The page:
of the orations of
the Caesars, Nero
and the trials of

Fi t
Person
B rvo
Tonight at 1:30
boss and a bt of
himself. Kirley,

know that the
maniac ex-mail-
man was likely
to kill people, he
even told the
police and his
superiors and
not much was
done to change
the eventual out-
come.
On top of this,
Kiinsley was
scapegoated for
this heinous
action as an
unsympathetic
a political zealot
whose life was

By Robyn Melamed
Daily Arts Writer

Pain, reality and togetherness are
just a few of the themes found in
"S'lichot," a drama by graduate stu-
dent playwright Kim Yaged that opens

this weekend.
This production
time in 15 years
S lichot
Trueblood Theatre
March 2325, 30-31
at 8 p.m.

marks the first
that University
Productions has
put on a show
written by a stu-
dent. "S'lichot"
started out as
Yaged's thesis
project. She will
graduate with an
MSA in play-
wrighting and
hopes to contin-
ue writing in the
future.
"S'lichot," the
Hebrew word for
forgiveness,

and future. The characters look to
what life was like before this situation
occurred and what life will bring
without this crucial part of their fam-
ily. The brother, sister and father
never leave the waiting room, and
Yaged said, "This is where their
minds trip out."
Family dynamics serves as the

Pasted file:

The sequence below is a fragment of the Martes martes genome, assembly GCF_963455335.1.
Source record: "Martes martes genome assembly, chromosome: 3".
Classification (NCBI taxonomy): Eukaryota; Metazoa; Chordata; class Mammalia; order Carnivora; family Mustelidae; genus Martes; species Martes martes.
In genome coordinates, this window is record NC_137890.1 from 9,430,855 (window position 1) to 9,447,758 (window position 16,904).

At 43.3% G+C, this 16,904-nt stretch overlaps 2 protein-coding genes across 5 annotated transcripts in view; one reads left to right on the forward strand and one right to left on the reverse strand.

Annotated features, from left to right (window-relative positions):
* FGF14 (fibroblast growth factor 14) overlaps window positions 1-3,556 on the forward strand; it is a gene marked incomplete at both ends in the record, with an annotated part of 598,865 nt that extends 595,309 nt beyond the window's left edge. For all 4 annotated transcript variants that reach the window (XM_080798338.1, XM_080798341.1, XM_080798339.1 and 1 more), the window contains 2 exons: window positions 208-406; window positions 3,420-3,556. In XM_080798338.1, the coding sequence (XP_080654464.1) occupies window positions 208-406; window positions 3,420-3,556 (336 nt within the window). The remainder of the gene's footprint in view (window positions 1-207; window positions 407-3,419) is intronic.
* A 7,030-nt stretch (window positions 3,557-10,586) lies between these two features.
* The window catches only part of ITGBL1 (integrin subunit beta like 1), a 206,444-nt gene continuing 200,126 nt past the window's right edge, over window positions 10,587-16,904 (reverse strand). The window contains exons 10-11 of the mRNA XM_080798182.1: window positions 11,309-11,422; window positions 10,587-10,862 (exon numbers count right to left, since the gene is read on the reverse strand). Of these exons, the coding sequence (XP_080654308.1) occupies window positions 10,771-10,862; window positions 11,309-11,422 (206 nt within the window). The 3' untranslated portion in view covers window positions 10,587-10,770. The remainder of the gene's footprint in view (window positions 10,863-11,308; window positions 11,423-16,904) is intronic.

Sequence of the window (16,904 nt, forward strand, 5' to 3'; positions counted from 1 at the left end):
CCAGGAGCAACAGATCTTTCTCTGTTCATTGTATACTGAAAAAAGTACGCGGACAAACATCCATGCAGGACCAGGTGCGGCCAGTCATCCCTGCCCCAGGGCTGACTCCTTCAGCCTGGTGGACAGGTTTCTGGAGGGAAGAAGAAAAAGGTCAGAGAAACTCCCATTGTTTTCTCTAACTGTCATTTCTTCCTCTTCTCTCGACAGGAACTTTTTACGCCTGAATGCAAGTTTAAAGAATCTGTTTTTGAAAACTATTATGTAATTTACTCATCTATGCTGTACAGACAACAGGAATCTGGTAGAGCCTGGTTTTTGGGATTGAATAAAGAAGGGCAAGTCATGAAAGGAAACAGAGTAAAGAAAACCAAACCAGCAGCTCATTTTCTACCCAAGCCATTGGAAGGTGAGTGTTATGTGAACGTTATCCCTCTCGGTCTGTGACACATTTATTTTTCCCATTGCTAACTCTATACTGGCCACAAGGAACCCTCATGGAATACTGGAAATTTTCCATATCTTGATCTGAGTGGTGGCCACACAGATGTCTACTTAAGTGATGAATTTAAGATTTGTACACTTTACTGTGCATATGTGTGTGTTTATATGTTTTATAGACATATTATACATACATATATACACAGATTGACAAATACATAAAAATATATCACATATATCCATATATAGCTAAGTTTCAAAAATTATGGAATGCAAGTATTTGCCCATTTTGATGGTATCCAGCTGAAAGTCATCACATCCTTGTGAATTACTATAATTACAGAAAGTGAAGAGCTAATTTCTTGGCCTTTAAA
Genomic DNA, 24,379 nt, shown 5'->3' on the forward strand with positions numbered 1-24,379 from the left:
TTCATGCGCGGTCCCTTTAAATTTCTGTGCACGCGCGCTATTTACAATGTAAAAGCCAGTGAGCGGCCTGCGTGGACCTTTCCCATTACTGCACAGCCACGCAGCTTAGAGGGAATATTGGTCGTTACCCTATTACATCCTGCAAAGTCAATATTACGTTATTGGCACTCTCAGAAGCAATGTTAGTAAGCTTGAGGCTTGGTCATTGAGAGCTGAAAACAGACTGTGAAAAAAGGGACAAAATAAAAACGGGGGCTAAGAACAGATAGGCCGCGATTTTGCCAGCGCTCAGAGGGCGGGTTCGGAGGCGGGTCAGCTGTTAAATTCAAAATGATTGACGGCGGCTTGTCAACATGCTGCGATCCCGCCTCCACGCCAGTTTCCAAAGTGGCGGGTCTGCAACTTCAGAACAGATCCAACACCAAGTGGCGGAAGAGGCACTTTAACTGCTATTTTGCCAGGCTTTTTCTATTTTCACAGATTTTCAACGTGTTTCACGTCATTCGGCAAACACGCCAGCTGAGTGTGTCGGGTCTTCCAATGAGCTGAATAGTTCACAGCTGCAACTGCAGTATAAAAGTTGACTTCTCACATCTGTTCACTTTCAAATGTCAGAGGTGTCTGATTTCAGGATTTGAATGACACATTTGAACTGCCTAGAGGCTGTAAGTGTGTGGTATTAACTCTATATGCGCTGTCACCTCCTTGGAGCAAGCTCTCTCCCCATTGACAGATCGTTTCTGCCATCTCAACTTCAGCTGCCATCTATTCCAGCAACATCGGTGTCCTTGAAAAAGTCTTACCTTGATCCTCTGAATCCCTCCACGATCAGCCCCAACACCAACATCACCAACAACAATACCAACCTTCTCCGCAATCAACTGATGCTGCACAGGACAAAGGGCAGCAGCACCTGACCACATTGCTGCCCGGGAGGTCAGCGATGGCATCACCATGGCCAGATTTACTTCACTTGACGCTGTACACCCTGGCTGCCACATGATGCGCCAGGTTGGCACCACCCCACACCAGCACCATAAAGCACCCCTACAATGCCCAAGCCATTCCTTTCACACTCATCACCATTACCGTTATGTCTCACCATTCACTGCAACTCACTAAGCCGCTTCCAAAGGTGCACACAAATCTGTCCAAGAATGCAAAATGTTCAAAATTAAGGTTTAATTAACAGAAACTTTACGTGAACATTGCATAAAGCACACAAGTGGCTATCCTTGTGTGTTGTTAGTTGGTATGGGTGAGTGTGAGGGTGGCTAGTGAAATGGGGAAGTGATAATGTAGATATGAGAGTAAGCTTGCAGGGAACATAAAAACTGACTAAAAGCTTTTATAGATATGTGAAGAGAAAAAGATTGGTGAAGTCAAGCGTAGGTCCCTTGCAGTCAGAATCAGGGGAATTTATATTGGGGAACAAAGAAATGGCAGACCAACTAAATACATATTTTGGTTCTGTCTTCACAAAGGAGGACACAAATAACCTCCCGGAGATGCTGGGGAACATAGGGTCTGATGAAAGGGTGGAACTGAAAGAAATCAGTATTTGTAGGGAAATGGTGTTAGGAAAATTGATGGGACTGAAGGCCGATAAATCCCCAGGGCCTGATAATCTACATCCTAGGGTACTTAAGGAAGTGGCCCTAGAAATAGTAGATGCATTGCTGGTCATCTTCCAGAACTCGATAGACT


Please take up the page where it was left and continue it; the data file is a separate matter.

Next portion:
central theme of Yaged's play. Each
family member has his own way of
coping with the news of the illness
and therefore find it difficult to
understand each other. The father is
passive-aggressive, while the daugh-
ter often explodes with emotion. The
mother only hopes the family will
stay in tact, while the son tries to dis-
tance himself as much as possible.
Generational themes are played out
through the character of the grandfa-
ther, who parallels this tragedy to his
own wife's struggle with brain can-
cer. This play demonstrates "the self-
ishness that diseases bring," Yaged
said. "They all wonder, 'What's
gonna happen to me?' It's slightly
backward."
In addition to the interesting plot
of this play, Yaged has creatively
placed off-stage voices that recite
Hebrew meditations, some of which